I recently wrote about a fantastic GNOME menu bar replacement for Linux called Cardapio. Cardapio is a fantastic system applet that allows for quick, easy access to all your programs, control panel, and more. In it I compared it, if briefly, to other menu replacements. One of those was GnoMenu, which has been around for quite a while, but that I’ve never touched on. GnoMenu, to my view at least, has some advantages Cardapio does not, but also some disadvantages. Whether it’s the right choice for you will depend on what you’re looking for.
First, for the uninitiated, GnoMenu is a small applet that you would use to replace the existing GNOME menu bar or applet. It allows access to your applications (separated by category), the different folders and partitions on your computer, your favorite applications, recent applications and documents, and web bookmarks. Using GnoMenu is pretty straightforward, even intuitive. Click on a category to reveal its contents, then keep drilling through the structure until you find what you’re looking for. Like many menu replacements, GnoMenu is very similar to Microsoft Windows’ Start menu.
GnoMenu is also pretty customizable. There are a dozen or so built-in themes, meaning you can tweak its appearance to better fit into your own chosen Desktop theme. Even within the theme you have the option to discard parts of it. For instance, if you like a theme but wish its colors or icons fit in with the rest of your Desktop, GnoMenu lets you switch them. Similarly, you can install your own themes if you think you can come up with something better than what comes by default.
To be honest, the themes – while nice – are a big part of my problem with GnoMenu. No matter what theme I use regularly, I can never quite seem to get GnoMenu to fit in. I’m not sure if it’s the GnoMenu layout, or some of its behaviors… I don’t know. I just know that when I use it, I’m constantly aware that I’m using a piece of software that wasn’t installed by default. It never really feels a part of my desktop.
Functionality-wise, however, GnoMenu is very very good. And customizable, even beyond themes. If you want a new sub-menu to open by clicking, that’s the default, but if you want it to open simply by hovering, you can choose that. You can invoke GnoMenu with a keystroke combination or by clicking. It comes with a list of commands used to invoke things like your package manager, control center, help system and more. Those are generally the default applications, but if you use something else, GnoMenu can be tweaked right from the preferences.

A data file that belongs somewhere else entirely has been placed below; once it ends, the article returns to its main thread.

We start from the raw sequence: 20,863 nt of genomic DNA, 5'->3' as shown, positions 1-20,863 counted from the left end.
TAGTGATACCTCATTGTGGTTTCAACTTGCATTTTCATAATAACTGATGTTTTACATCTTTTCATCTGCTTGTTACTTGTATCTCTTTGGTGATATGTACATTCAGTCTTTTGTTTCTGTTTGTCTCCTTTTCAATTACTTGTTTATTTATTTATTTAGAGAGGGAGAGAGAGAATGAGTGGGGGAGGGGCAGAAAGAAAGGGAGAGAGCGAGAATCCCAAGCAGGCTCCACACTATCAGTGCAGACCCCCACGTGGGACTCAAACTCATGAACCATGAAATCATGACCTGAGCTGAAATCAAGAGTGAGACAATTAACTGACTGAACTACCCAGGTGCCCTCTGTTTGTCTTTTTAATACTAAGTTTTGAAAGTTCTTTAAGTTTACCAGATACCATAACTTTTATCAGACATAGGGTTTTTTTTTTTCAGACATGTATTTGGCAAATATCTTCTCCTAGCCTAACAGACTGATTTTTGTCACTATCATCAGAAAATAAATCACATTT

Again, GnoMenu is certainly not a bad program; in fact it’s very good. It has a ton of features, and is far more flexible than other menu options (including Cardapio, which I currently have installed and am using instead of GnoMenu). However, there are areas where I could see improvement (especially having started using and really enjoying Cardapio as of late).
It has no integration with web services. Not that a system menu needs them, but they are incredibly handy. With Cardapio I am able to search Google, Yahoo, Bing, Wikipedia, Amazon and more right from the Cardapio interface. I am also able to search my system using Tracker, which lets me look inside documents and perform full-text searches on them. GnoMenu doesn’t offer these features. And while they certainly aren’t necessary for the tool in question to have, they are nice and worth the mention.
Still, GnoMenu has a lot going for it, and I would be remiss if I didn’t acknowledge that. As I said, it has a lot of features, a lot of customization options, and for many people is the right tool. Not me, but many people do use it, and I’d definitely recommend giving it a try. More choices are never bad.